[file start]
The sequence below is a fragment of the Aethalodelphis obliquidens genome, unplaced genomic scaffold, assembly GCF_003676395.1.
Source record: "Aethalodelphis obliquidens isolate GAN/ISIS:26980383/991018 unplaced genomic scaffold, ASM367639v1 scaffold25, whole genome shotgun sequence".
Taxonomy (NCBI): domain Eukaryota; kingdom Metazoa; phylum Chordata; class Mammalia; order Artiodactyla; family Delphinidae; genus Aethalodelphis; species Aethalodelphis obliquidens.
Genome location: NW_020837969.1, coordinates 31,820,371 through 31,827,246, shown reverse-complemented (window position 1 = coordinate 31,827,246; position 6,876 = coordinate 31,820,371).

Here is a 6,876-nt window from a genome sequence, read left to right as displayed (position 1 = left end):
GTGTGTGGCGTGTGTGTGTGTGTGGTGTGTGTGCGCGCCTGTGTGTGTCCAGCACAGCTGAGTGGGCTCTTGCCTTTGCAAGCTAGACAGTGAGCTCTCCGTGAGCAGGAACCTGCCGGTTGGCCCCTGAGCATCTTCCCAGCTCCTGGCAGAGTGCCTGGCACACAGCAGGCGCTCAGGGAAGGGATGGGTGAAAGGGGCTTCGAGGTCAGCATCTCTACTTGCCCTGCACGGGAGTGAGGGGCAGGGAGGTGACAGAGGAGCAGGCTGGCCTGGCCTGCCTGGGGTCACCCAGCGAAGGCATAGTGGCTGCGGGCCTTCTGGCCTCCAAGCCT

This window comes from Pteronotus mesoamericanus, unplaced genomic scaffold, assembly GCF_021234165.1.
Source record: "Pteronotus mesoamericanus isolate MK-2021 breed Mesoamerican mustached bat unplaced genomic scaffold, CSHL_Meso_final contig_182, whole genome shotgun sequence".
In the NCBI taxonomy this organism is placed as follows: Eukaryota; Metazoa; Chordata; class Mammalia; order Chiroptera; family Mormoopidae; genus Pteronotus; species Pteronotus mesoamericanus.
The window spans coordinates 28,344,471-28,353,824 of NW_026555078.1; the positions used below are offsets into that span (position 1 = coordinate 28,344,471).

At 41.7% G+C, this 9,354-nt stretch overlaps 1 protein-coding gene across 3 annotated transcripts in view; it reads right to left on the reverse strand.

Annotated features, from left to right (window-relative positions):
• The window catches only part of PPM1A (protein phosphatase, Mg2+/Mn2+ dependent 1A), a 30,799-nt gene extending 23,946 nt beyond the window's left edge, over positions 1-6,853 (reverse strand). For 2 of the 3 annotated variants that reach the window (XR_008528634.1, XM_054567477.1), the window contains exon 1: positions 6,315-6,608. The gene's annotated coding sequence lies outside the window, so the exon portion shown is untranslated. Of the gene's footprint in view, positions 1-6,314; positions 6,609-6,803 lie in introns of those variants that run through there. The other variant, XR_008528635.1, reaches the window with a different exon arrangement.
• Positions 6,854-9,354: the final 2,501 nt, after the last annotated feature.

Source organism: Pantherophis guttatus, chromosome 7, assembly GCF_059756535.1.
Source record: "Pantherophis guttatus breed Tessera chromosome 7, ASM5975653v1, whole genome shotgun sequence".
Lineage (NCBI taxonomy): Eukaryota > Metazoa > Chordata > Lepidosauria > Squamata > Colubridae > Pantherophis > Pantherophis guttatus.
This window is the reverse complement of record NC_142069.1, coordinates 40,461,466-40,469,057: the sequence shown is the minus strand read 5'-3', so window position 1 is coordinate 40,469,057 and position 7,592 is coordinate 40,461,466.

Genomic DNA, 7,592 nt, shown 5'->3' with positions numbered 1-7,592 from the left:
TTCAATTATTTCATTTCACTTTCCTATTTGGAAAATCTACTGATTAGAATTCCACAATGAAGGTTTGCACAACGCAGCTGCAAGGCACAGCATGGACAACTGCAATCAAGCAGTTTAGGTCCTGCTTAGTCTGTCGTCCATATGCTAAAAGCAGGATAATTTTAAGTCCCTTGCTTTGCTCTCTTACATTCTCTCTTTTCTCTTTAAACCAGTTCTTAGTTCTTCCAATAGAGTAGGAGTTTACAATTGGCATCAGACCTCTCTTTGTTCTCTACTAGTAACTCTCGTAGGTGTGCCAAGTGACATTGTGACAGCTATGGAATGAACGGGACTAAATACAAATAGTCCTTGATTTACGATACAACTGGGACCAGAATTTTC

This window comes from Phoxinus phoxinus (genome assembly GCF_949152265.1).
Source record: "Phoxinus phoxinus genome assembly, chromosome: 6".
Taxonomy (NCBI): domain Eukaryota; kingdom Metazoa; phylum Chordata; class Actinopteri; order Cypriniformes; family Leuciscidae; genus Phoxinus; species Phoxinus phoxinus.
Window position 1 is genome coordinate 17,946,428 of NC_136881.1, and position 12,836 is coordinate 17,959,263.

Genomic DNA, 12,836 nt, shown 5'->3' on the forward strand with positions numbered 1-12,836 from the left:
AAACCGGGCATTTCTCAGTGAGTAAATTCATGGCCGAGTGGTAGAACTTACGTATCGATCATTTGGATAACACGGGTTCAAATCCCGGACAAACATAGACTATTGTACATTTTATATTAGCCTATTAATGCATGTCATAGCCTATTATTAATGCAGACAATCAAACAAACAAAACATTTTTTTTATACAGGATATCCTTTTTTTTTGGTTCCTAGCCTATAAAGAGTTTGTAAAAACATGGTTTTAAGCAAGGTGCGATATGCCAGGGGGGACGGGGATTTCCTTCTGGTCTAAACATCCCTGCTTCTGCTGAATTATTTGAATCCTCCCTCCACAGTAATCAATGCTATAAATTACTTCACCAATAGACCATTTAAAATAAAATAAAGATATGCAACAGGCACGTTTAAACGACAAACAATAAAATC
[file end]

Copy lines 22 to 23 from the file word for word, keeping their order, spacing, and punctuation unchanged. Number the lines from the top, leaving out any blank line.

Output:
Source record: "Phoxinus phoxinus genome assembly, chromosome: 6".
Taxonomy (NCBI): domain Eukaryota; kingdom Metazoa; phylum Chordata; class Actinopteri; order Cypriniformes; family Leuciscidae; genus Phoxinus; species Phoxinus phoxinus.